Nepal: Land Ownership For Women

Property Rights in Nepal

Access to ownership of land is strongly linked to more sustainable land use, less conflict and social stability. Without formal property registration, people are threatened with eviction. Investing in building a good house is then pointless.

In February 2021, the Land Act came into force in Nepal. Thanks to this law, 1.3 million families in Nepal now have the opportunity to establish their land rights and thus improve their lives. The law guarantees equal access to land for all, including women and vulnerable groups. Although this is an incredible advancement towards everyone having a safe place to call home, there is still work to do. Especially with remote villages and vulnerable  indigenous communities.

The First Woman To Own Land – Rupa’s Story

In the hilly rural village that Rupa grew up in, it has always been the tradition that only men could own land. This excluded all the women and girls from not only owning land, but also owning their own home.

To make matters worse for the women in Rupa’s village, an exploitative caste system meant that many women were excluded from many different types of work. It also meant that many women were forced to become Haliyas. Haliyas are known as “bonded labourers”. As a Haliya, people were enslaved to land owners and forced to do hard labour, discriminated against, under-paid, and subjected to constant abuse.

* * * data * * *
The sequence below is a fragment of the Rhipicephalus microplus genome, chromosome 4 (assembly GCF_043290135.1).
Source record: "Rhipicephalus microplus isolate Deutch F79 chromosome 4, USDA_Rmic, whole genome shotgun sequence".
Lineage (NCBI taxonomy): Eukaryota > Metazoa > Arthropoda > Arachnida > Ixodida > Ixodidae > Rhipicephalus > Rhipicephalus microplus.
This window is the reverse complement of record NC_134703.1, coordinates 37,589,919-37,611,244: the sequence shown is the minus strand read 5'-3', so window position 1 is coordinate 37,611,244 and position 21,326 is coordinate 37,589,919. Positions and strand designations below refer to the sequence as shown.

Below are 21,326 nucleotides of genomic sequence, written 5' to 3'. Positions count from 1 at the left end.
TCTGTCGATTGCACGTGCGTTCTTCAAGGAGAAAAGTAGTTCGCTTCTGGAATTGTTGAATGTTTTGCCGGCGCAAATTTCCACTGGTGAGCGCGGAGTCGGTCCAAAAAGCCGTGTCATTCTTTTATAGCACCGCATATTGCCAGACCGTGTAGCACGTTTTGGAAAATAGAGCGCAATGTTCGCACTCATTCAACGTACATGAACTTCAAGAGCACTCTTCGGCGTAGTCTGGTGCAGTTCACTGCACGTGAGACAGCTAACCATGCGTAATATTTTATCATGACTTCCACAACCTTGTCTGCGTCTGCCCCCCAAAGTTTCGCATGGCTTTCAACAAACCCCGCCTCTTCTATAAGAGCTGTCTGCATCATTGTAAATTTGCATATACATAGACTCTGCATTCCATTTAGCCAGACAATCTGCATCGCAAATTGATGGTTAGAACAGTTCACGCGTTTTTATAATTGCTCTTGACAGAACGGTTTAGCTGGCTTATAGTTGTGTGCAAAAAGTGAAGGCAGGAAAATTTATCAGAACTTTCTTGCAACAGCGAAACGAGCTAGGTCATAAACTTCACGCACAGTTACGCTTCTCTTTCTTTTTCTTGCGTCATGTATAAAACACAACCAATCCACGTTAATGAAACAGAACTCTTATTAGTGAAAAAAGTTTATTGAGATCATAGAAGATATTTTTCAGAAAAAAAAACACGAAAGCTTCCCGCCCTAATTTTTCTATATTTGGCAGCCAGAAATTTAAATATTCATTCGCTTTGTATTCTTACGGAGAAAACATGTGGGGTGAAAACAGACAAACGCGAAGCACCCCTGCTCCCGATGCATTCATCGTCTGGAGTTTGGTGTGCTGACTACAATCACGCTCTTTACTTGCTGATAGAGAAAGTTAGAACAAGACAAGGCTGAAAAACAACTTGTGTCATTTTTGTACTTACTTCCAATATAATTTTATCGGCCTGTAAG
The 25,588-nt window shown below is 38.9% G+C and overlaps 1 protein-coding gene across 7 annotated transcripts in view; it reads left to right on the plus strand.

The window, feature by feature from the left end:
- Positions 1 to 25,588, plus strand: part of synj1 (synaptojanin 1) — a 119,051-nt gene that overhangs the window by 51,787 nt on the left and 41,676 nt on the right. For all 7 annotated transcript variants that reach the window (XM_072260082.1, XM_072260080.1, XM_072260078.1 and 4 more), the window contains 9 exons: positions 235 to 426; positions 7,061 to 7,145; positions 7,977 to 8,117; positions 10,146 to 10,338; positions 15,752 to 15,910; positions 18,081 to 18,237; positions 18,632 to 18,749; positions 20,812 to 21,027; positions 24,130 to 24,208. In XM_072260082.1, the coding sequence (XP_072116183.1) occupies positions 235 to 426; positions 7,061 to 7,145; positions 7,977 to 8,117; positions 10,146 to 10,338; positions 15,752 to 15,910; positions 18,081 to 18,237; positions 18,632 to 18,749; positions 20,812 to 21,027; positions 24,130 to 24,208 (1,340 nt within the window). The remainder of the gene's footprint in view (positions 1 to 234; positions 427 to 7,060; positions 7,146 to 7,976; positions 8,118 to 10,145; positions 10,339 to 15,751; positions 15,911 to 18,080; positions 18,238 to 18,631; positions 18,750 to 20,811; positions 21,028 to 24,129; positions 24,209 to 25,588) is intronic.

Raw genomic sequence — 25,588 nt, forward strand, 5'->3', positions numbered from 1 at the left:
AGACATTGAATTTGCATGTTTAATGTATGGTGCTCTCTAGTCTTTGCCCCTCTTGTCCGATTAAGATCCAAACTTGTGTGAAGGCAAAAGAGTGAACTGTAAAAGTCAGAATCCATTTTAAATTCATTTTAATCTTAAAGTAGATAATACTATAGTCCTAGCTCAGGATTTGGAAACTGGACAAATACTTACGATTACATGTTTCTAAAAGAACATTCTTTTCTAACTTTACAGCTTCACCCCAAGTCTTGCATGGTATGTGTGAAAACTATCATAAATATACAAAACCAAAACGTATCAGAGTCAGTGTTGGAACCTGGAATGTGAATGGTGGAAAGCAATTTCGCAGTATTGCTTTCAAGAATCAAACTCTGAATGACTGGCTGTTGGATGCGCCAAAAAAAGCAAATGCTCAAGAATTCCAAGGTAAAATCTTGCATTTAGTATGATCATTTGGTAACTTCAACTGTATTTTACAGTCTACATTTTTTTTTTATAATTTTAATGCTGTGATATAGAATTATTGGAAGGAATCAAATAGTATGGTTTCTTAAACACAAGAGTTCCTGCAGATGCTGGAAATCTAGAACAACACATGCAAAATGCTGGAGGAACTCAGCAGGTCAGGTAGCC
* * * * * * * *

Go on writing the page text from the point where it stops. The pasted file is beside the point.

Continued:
In 2008, the Nepal government abolished the Haliya system which has given given women like Rupa the freedom to become land and home owners. Whilst many rural communities have been slower to adapt to this change in law than others, Rupa is overjoyed to see such positive changes within her own community.

“I am very proud that this house and the land on which it stands is now mine. No one in my family has ever had land of their own. It gives me strength. I’ve gone from a dependent woman to a powerful, independent woman.”- Rupa

Rupa Nepal land ownership - first woman


With Habitat for Humanity Nepal’s support, Rupa has not only become the first woman in her family to call herself a landowner, but she has also become the first women in her entire village to own land and her own home. In the image above you can see Rupa as she proudly displays her land ownership documents from within her new home.


Continuing To Support Land and Home Ownership

Habitat for Humanity Nepal is continuing to work with vulnerable groups around Nepal to help secure land and housing rights. Nationwide, 49% of Nepal’s population lives in substandard housing, and less than 20% of women own legal property rights. Strengthening women’s land rights will not only contribute to gender equality, but it will also improve food security and reduce poverty for the entire families and generations to come.

regions we work in in Nepal
This map shows the regions in which Habitat for Humanity Nepal work across the country.


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